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Associations between structure, process and end-point indicators of the health service (completed)

This PhD project is part of the Norwegian branch of RN4Cast. More information about the Norwegian branch is published on the website of the Norwegian Knowledge Centre for Health Services

About the project

The RN4CAST project  (nurse forecasting: human rescource planning in nursing) is funded by the 7. Framework Programme of the European Commission, and involves 11 EU countries and three non-European partner countries in addition to Norway ( The project is conducted by a consortium of researchers from the participating countries and coordinated by the Centre for Health Services and Nursing Research, Katholieke Universiteit Leuven, Belgium and Center for Health Outcomes and Policy Research from the University of Pennsylvania (USA) as vice-coordinator.


The process-structure-outcome model described by Donabedian serves as theoretical framework for the data collection in this PHD-project. Structural factors as size, activity, staffing, nurses’ practice environment and patient safety culture are collected to describe the hospitals and associations between these structural characteristics and performance indicators as 30-day mortality and surgical site infections will be studied (Figure 1).

Figure 1 Modification of Donabedian's model


The study has an ecological design in which a combination of cross-sectional surveys and use of registry data is included in a comparison between 35 Norwegian hospitals. Organisational characteristics of the hospitals, such as staffing and activity, are taken from Statistics Norway. Through a questionnaire that was developed in the United States and included in the RN4Cast study, data on nurses' practice environment at 35 Norwegian hospitals is gathered. Information about 30 day mortality will be obtained from the Norwegian Knowledge Centre for Health Services. Data about surgical site infection incidence, will be estimated from NOIS (Norwegian surveillance system for infections in the hospital service)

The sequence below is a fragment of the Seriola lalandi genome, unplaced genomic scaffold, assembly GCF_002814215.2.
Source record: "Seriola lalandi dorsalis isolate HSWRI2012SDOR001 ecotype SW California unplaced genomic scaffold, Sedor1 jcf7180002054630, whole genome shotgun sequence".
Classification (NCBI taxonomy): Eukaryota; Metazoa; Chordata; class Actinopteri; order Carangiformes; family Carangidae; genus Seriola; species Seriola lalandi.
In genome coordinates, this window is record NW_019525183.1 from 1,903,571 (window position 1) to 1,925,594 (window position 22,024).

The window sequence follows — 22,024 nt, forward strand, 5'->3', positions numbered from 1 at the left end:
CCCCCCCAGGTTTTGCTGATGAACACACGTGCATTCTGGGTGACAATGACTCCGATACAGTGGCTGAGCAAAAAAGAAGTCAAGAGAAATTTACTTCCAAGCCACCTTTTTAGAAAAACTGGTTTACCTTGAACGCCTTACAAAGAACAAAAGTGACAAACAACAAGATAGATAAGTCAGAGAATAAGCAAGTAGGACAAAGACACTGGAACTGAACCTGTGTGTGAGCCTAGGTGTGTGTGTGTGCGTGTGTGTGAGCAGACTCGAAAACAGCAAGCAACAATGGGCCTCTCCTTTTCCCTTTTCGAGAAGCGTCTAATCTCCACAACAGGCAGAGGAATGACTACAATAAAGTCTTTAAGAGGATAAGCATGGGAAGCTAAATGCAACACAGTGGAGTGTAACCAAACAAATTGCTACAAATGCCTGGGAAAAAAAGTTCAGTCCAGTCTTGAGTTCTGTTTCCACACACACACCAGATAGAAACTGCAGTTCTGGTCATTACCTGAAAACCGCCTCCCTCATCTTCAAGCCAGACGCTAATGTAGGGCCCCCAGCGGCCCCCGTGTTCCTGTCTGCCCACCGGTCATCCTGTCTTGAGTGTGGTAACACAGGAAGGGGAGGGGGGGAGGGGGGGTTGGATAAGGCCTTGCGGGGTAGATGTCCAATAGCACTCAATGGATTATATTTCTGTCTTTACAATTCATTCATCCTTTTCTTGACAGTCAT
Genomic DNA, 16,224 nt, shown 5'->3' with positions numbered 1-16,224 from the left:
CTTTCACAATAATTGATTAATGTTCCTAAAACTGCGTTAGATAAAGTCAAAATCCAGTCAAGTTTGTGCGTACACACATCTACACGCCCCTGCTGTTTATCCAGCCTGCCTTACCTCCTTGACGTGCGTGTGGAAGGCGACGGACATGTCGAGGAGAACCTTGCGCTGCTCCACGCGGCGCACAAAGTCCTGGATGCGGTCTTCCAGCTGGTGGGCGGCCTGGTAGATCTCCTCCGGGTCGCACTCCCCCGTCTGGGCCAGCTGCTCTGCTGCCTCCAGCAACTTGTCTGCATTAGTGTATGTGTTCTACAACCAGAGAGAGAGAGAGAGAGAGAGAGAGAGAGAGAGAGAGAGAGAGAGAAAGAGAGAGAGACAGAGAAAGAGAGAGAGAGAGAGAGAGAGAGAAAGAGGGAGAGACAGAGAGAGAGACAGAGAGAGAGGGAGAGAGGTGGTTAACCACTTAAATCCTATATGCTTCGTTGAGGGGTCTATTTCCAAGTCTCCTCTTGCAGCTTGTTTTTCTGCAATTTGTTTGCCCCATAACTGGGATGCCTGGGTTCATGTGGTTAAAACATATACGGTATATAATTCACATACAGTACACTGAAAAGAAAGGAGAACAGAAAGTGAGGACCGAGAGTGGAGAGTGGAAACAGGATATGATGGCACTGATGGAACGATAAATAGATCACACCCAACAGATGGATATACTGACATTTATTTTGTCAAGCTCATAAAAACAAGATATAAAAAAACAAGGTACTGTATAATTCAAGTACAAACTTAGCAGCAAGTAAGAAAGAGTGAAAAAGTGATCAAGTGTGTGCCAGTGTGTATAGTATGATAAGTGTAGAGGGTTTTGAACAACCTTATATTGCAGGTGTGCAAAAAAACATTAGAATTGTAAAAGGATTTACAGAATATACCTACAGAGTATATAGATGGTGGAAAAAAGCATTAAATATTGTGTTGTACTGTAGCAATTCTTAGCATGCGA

The recognition that a large number of patients are harmed when cared for in hospitals, has resulted in national and international efforts to improve patient safety. Most patient injuries are not permanent, but 5% - 10% of the injuries are fatal. Health care associated infections represent a considerable amount of patient injuries, and figures from European Centre for Disease Prevention and Control (ECDC) show that health care associated infections occur in 1 of 20 hospitalized patients per year in the EU. Figures from the Norwegian surveillance system for infections in the hospital service (NOIS) indicate that this problem is present in Norway as well.

Patient injuries are not necessarily result of one single factor, as related to a particular health care worker, patient or equipment. The interaction between a number of factors are often involved, and illustrate the complexity of the health care service. This makes it difficult to identify and analyze patient safety indicators and raise the question about how to measure patient safety in health care. The last decade, nurses’ practice environment has been a research issue, and both nurse staffing and educational level have been associated with hospital mortality. Internationally, there is a growing body of evidence on associations between health workers practice environment, patient safety culture and patient safety. However, the lack of research in a Norwegian context and variations in the existing evidence, leave a need for further research.


  • The Norwegian Nurses Organisation


  • RN4Cast
  • The Norwegian Knowledge Centre for the Health Services

Start - Finish

15.09.2009 – 15.09.2013 

Published May 21, 2011 6:05 PM - Last modified Feb. 17, 2020 10:12 AM



Christine Tvedt


Detailed list of participants